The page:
Sorabji was born in Britain, to a Spanish-Sicilian mother and a Parsi father. The Parsis are a people from India, but they are ethnically Persian. To be more specific, they're descended from a group of Persians who emigrated to India about 1000 years ago. Sorabji considered himself to be a Parsi, not a Brit. He even chose to eschew the Church of England and adopt the religions of his ancestors - specifically, Zoroastrianism from Iran, and Tantric Buddhism from Bhārat.

Sounds like a pretty interesting character so far, doesn't he? Well, we're only just getting started with Sorabji. For one thing, he was gay; in fact, the most famous Parsi in music history was also British and gay. He was a rock singer and pianist born with the name Farrokh Bulsara - but you probably know him better as Queen's Freddie Mercury. It wasn't enough that Sorabji was gay, though - he even published an article blasting Britain's discriminatory attitude towards homosexuals, and in particular the horrible treatment Oscar Wilde had received several years earlier because of it. And this article was published in the 1910s, no less!

Sorabji was later to become well-known to the British public as a writer, specifically of music criticism, more specifically of a particularly invective brand of music criticism in which he took a number of well-known British composers to task quite mercilessly. He had particular scorn for the music of Gustav Holst, for some reason. He was among that group of Brits who held up Frederick Delius as Britain's great composer. Other composers who felt similarly about Delius included Constant Lambert and Philip Heseltine (Peter Warlock), the latter of which Sorabji counted among his rather limited set of close friends (he was notoriously reclusive).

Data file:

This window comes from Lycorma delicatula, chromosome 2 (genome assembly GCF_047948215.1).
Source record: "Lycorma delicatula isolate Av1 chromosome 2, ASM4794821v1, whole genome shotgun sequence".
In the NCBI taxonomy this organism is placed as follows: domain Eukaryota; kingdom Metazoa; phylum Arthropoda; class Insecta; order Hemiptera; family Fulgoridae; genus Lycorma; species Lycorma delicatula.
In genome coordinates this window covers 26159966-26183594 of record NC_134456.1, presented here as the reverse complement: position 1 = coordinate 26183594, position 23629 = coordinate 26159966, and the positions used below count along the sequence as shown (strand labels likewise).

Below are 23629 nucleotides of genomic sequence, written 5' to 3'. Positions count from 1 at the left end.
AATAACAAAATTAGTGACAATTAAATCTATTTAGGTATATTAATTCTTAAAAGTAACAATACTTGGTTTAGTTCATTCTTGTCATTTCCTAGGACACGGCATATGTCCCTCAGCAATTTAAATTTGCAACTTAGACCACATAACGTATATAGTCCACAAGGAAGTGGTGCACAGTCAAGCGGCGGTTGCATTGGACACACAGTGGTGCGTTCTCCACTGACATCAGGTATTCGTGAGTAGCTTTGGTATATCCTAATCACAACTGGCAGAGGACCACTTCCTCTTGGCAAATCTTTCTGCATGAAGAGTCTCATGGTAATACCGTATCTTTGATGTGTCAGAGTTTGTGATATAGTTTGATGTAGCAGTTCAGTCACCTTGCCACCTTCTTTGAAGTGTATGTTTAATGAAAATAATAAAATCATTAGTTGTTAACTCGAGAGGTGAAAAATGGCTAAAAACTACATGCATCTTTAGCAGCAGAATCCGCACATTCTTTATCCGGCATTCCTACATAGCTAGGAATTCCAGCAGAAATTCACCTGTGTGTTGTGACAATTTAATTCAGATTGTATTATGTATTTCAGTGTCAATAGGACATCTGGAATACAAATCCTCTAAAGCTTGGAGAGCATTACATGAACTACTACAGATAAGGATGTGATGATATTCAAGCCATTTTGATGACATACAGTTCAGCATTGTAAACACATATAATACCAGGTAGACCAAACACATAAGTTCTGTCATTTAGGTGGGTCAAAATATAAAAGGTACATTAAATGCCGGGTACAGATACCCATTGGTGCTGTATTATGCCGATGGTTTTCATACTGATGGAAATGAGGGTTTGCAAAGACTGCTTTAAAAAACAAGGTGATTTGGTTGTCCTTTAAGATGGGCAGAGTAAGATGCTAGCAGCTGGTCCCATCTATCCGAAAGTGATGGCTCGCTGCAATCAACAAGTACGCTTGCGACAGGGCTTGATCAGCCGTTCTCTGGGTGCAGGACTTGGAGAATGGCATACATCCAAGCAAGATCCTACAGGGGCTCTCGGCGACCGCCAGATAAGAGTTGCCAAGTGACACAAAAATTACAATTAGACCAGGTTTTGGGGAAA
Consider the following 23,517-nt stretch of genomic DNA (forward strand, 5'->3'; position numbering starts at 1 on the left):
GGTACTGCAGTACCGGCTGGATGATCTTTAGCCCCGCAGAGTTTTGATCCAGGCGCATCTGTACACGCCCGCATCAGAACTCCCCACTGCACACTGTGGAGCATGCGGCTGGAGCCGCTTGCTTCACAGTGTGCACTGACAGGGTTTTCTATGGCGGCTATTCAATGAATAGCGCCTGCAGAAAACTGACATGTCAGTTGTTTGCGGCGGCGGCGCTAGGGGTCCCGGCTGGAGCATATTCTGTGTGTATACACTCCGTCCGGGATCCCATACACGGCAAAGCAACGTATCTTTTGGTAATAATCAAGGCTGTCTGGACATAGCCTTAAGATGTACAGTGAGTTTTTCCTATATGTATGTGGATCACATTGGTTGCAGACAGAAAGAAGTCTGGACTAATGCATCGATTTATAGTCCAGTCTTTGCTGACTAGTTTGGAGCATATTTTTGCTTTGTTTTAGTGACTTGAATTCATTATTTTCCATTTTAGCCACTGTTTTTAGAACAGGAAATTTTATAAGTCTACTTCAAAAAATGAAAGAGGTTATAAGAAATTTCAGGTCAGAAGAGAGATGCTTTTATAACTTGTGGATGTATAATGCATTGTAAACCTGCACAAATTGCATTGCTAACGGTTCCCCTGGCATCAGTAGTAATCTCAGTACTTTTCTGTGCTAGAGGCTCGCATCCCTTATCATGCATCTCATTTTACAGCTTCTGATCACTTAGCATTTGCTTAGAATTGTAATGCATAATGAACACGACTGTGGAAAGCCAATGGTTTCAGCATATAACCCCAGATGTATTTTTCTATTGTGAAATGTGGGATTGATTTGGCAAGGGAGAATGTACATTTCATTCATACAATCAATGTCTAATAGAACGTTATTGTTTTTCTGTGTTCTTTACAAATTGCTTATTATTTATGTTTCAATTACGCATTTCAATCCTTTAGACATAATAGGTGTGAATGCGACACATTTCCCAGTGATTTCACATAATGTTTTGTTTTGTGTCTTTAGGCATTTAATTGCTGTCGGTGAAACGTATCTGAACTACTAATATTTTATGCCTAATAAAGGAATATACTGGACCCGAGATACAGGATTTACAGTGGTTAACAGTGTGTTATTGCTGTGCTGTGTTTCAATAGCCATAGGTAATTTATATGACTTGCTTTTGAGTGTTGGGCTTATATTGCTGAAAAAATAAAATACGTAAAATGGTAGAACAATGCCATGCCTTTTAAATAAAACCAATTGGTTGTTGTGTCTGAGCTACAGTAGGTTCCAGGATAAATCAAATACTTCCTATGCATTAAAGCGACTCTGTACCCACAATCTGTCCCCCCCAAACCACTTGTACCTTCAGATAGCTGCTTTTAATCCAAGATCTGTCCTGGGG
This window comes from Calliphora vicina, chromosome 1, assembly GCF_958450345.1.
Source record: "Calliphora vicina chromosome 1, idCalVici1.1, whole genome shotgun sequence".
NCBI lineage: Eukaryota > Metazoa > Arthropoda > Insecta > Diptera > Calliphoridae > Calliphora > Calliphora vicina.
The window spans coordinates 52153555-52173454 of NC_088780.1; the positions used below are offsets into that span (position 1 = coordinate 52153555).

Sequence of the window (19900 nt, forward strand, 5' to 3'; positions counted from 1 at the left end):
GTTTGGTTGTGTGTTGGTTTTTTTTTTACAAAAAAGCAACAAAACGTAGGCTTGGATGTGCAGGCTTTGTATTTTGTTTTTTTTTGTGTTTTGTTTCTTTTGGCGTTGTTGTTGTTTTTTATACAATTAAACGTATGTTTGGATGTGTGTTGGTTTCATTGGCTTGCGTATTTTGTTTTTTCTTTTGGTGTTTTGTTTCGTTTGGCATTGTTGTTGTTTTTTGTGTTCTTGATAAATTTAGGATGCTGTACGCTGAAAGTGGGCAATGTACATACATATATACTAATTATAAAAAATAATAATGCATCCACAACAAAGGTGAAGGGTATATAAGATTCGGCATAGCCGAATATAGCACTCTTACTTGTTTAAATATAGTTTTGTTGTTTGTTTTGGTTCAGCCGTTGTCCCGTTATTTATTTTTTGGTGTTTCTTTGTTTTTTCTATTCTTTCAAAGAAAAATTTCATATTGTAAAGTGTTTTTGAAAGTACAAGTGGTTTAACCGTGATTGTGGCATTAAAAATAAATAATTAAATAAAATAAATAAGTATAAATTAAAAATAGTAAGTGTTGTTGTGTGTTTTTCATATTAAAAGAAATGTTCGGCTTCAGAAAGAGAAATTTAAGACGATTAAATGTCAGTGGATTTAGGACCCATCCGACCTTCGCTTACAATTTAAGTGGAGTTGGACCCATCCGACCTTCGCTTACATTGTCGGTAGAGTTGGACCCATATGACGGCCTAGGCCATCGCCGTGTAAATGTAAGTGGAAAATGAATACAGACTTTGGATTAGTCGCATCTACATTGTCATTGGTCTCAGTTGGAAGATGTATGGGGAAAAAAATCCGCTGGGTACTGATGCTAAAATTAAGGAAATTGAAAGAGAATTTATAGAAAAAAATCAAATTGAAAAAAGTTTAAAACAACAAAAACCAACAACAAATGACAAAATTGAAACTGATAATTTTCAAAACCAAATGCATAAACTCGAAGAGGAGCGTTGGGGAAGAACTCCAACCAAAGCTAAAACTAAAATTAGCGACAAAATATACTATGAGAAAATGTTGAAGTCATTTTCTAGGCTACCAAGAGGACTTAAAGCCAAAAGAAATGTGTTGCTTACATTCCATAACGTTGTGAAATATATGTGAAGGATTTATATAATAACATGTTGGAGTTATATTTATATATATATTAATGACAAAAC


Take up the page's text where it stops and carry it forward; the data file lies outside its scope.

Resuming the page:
Now try this on for size: from about 1935 onward, Sorabji FORBADE all performances of his works, without his express written consent. That's correct. Now, why would he do such a thing? Well, you have to understand what Sorabji's music is like. If you were to cross the highly complex musical styles of Alexandre Scriabin and Ferruccio Busoni, and then compound that with the long-windedness of late Morton Feldman, and then extend that long-windedness to truly unbelievable proportions, you'd be approaching what much of Sorabji's music is like. So, you see... Sorabji forbade his music to be performed because his music is nigh-well impossible to perform... at least much of it is. 

And when I'm talking about long-winded, I'm not sure you get what I mean. Sorabji's most famous work, the Opus Clavicembalisticum (1930) for solo piano, takes about 4 to 4-1/2 hours to perform. But this work is short... short... compared to some others. Sorabji's Organ Symphony No. 2 (1932) takes about 8 hours to play; its second movement alone is as long as the Opus Clavicembalisticum. Sorabji's longest work is said to be his Fifth Piano Sonata (Opus archimagicum), which is estimated to take 11 hours to get through. Many of Sorabji's more gargantuan works are still unpublished, and have never been played, much less recorded, by anyone.

Really something to think about the next time you hear about how long "Stairway To Heaven" or "Layla" is...


Read more...

Update: I'm really sorry about the problem with the Sorabji. I could have sworn I checked out all those links, but Parts 2 and 5 have been deleted. I'll see if I can solve the problem via the original blogger, or else find a suitable substitute for you!